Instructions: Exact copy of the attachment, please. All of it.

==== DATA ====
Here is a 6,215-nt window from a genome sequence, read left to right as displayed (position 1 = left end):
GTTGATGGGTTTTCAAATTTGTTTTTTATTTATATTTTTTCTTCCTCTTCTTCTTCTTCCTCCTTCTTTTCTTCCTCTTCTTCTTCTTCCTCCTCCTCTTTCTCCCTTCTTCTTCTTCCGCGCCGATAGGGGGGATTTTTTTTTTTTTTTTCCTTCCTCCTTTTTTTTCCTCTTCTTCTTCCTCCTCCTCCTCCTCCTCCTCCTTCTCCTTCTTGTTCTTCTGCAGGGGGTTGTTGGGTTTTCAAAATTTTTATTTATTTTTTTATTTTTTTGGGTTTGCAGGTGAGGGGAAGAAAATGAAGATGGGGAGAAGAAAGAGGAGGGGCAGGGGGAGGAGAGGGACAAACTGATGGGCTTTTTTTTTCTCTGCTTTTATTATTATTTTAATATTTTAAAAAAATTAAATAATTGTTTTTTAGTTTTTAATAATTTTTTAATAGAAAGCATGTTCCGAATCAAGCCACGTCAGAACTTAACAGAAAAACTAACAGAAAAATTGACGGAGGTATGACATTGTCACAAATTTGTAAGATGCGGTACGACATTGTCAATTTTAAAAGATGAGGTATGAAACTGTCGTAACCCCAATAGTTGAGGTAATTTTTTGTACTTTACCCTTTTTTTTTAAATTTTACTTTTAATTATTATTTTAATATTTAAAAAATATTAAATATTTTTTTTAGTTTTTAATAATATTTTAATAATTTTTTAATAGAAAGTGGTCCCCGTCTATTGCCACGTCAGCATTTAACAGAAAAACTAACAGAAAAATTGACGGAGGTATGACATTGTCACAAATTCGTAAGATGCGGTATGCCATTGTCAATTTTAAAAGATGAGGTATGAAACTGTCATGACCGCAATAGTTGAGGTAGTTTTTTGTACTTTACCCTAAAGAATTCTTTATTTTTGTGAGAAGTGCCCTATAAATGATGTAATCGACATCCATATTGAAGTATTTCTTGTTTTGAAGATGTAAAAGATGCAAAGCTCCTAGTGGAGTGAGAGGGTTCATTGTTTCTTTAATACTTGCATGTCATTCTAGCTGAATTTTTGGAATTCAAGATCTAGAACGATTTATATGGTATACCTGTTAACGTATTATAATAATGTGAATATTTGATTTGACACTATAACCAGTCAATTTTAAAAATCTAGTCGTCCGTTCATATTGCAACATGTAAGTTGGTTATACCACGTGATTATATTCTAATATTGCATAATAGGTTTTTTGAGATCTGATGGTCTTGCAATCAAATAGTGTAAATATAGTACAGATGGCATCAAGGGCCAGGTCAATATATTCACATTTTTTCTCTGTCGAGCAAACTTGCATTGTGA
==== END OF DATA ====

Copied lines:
Here is a 6,215-nt window from a genome sequence, read left to right as displayed (position 1 = left end):
GTTGATGGGTTTTCAAATTTGTTTTTTATTTATATTTTTTCTTCCTCTTCTTCTTCTTCCTCCTTCTTTTCTTCCTCTTCTTCTTCTTCCTCCTCCTCTTTCTCCCTTCTTCTTCTTCCGCGCCGATAGGGGGGATTTTTTTTTTTTTTTTCCTTCCTCCTTTTTTTTCCTCTTCTTCTTCCTCCTCCTCCTCCTCCTCCTCCTTCTCCTTCTTGTTCTTCTGCAGGGGGTTGTTGGGTTTTCAAAATTTTTATTTATTTTTTTATTTTTTTGGGTTTGCAGGTGAGGGGAAGAAAATGAAGATGGGGAGAAGAAAGAGGAGGGGCAGGGGGAGGAGAGGGACAAACTGATGGGCTTTTTTTTTCTCTGCTTTTATTATTATTTTAATATTTTAAAAAAATTAAATAATTGTTTTTTAGTTTTTAATAATTTTTTAATAGAAAGCATGTTCCGAATCAAGCCACGTCAGAACTTAACAGAAAAACTAACAGAAAAATTGACGGAGGTATGACATTGTCACAAATTTGTAAGATGCGGTACGACATTGTCAATTTTAAAAGATGAGGTATGAAACTGTCGTAACCCCAATAGTTGAGGTAATTTTTTGTACTTTACCCTTTTTTTTTAAATTTTACTTTTAATTATTATTTTAATATTTAAAAAATATTAAATATTTTTTTTAGTTTTTAATAATATTTTAATAATTTTTTAATAGAAAGTGGTCCCCGTCTATTGCCACGTCAGCATTTAACAGAAAAACTAACAGAAAAATTGACGGAGGTATGACATTGTCACAAATTCGTAAGATGCGGTATGCCATTGTCAATTTTAAAAGATGAGGTATGAAACTGTCATGACCGCAATAGTTGAGGTAGTTTTTTGTACTTTACCCTAAAGAATTCTTTATTTTTGTGAGAAGTGCCCTATAAATGATGTAATCGACATCCATATTGAAGTATTTCTTGTTTTGAAGATGTAAAAGATGCAAAGCTCCTAGTGGAGTGAGAGGGTTCATTGTTTCTTTAATACTTGCATGTCATTCTAGCTGAATTTTTGGAATTCAAGATCTAGAACGATTTATATGGTATACCTGTTAACGTATTATAATAATGTGAATATTTGATTTGACACTATAACCAGTCAATTTTAAAAATCTAGTCGTCCGTTCATATTGCAACATGTAAGTTGGTTATACCACGTGATTATATTCTAATATTGCATAATAGGTTTTTTGAGATCTGATGGTCTTGCAATCAAATAGTGTAAATATAGTACAGATGGCATCAAGGGCCAGGTCAATATATTCACATTTTTTCTCTGTCGAGCAAACTTGCATTGTGA